EDITORIAL: W.Va. Legislature is failing state’s teachers


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State leaders have failed to implement an effective pay increase and to improve Public Employees Insurance Agency (PEIA) premiums for West Virginia state employees, including public school teachers, which has led to several strikes and protests across the state.

The state Senate approved a 1 percent pay increase to state employees over the next year last Friday, with an additional 1 percent increase for each of the next four years. The West Virginia House of Delegates Finance Committee amended the bill Wednesday, offering teachers a 2 percent pay increase the first year, with an additional 1 percent over the next three years.

Even with the pay raise, insurance premiums are likely to continue to increase, which, for some, will be larger than the 1 or 2 percent pay increase.

West Virginia teachers are some of the lowest paid teachers in the nation, and they want to be compensated for the degrees they hold and the amount of time, money and effort they put into the job. Teachers put in hours of unpaid work creating lesson plans, grading papers and attending trainings, yet West Virginia continues to cut funding for PEIA and is offering a small pay increase.

How do we expect to keep good, qualified teachers in this state when the government doesn’t offer a competitive salary and benefits?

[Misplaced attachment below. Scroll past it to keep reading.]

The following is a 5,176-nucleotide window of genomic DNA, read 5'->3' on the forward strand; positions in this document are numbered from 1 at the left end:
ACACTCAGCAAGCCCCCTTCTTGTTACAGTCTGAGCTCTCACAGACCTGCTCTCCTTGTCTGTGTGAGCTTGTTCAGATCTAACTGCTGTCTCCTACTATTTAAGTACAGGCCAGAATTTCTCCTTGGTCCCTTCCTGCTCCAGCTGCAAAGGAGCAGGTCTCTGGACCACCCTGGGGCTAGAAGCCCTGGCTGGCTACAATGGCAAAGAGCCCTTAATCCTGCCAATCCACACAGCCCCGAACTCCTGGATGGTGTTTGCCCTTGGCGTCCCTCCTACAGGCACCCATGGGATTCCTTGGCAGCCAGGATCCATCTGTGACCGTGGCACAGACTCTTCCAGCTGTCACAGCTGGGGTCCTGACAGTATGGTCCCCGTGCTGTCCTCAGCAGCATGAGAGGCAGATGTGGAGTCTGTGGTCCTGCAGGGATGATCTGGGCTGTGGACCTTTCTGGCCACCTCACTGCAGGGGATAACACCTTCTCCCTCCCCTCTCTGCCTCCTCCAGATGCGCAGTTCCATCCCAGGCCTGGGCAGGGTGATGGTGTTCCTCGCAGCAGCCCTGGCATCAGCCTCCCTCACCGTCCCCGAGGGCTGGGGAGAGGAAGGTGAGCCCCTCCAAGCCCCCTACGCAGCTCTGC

If public employees don’t see a change in their PEIA benefits, some might be forced to seek employment in surrounding states that offer better benefits and higher pay, including Huntington High School counselor Melanie Pinkerman.

“I love our kids,” Pinkerman said to The Herald-Dispatch. “I don’t even want to really leave, but if things keep getting worse in this area, I’m going to have to look at Kentucky and Ohio as options.”

We rely on teachers to guide our children and young adults to a productive path in society, so we cannot expect teachers to continue on this track of small increases in pay and increases in insurance premiums.

The Charleston Gazette-Mail reported that the state Senate voted against a proposed 3 percent pay increase, saying that it wasn’t doable in the current economic climate.

“I can’t believe people are insulted by something we’re trying so hard to do,” said Sen. Craig Blair, R-Berkeley, to the Charleston Gazette-Mail.

Some senators, however, said the raise is inadequate and that teachers deserve more than what the state is offering.

“This issue is very simple: We can’t put qualified teachers in our classrooms, and retain teachers to educate our children, without having competitive salaries,” said Senate Minority Leader Roman Prezioso, D-Marion, to the Charleston Gazette-Mail. “We can dig down and find a way to pay our teachers what they’re worth. We’ve got to step up and do the right thing.”

Along the way, almost every student has had a teacher who has inspired them, mentored them or supported them in some way that has permanently impacted their life, including our legislatures. So, why can’t our state fund the people who change lives daily?

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